Dear Friends and Family of W’s:

Recently someone said something to me that was so insensitive and thoughtless it caught me off guard. Although maybe that’s because I’ve lowered my guard in recent months. 

Most people mean well but say the wrong thing simply because we are a grief phobic society and aren’t taught what to say or do in this situation. I’m posting this in the interest of education so you don’t have to cut off your foot to remove it from your mouth. And just so you know, most W’s will just nod and let it go, even though you just hurt them deeply.

So, for what feels like the millionth time, here are some examples of what NOT to say to a W:

  • You must really miss him and think about him all the time and wish he was here to talk to. Okay Captain Obvious, I’m sure this is just an example of words bypassing your brain to exit your mouth, but please take a moment to think about what you are actually saying. Talk about rubbing lemon juice in that healing wound. 
  • Wow, has the last year been hard for you? Seriously? The answer, of course, is yes. But why would you ask someone that, especially if they are out and about? Some days it’s a real struggle to be with people, and this is the reason why.
  • Do you have plans to date again? This was actually said to me shortly after diagnosis while I was still married to a very alive, and fighting to stay alive, husband. WTF!
  • God has a plan. Um, I try really hard to be understanding, but F@#$ you! It’s really best to keep your useless pseudo-religious platitudes to yourself. 
  • Do not ask for details of his final moments.  WTF! She’s reliving it anyway without your help, don’t make it worse by dredging up the worst moment in her life.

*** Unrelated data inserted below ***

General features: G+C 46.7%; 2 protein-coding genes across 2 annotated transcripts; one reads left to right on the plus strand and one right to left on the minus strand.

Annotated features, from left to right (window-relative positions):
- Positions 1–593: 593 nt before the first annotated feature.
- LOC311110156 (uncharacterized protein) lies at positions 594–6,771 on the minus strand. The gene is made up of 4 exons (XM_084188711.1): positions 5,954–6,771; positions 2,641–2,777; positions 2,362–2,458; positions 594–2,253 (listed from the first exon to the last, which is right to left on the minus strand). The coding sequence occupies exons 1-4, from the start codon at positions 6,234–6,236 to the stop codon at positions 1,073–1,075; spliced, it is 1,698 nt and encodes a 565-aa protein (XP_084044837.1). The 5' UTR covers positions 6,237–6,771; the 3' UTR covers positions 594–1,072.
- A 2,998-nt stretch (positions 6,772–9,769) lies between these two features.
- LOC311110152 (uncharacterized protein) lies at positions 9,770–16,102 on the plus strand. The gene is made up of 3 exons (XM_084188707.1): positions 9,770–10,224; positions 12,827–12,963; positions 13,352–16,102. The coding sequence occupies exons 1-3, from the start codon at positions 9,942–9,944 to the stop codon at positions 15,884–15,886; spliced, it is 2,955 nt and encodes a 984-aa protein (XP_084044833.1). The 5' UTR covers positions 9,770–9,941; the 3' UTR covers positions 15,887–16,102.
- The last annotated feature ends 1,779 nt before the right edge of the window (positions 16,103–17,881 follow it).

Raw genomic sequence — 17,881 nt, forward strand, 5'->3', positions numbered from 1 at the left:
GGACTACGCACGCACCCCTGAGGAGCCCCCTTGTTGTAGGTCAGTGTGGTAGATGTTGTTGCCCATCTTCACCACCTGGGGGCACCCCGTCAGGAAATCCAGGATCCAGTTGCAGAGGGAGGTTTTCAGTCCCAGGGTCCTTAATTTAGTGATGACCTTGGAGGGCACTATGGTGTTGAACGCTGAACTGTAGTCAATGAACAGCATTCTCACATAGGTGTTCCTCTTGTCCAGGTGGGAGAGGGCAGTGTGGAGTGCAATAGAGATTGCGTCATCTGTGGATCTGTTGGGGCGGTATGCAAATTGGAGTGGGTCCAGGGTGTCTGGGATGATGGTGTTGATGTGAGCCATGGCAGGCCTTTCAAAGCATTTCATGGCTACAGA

• Oh my God. What will you do? NOT HELPFUL! Please count to 10 before speaking to give yourself time to evaluate the words you are going to say.
  • Dan would/wouldn’t want you to__________________. Really? How the F would you know? If you have a phone line to him and haven’t shared it before now, this normally peace loving woman will cut you. 

Whew! No strong emotions there. Nope! In the interest of helping you help your W, here are some examples of what TO say:

  • I wish I could take away the pain.
  • I know nothing I can say or do will make this better, but I’m coming over anyway. Only come over if you have the close relationship that allows for this. Coming over to gawk at the train wreck when you are only acquaintances falls under the WTF category.
  • Please let me be the one to throat punch the first person who says “God has a plan.” I clearly have some unresolved issues with this one, which should indicate how many times I heard it. I’m still not sure I’ll ever step foot in a church again.
  • I love you, and I’m here WITH you. WITH you, not FOR you, there is a difference.
  • Nothing. Just be there in silence.

Fellow W’s, I’d love to hear some of the other helpful things people have said. And feel free to share the asinine comments too. I’ll be happy to commiserate with you.


The Wandering Widow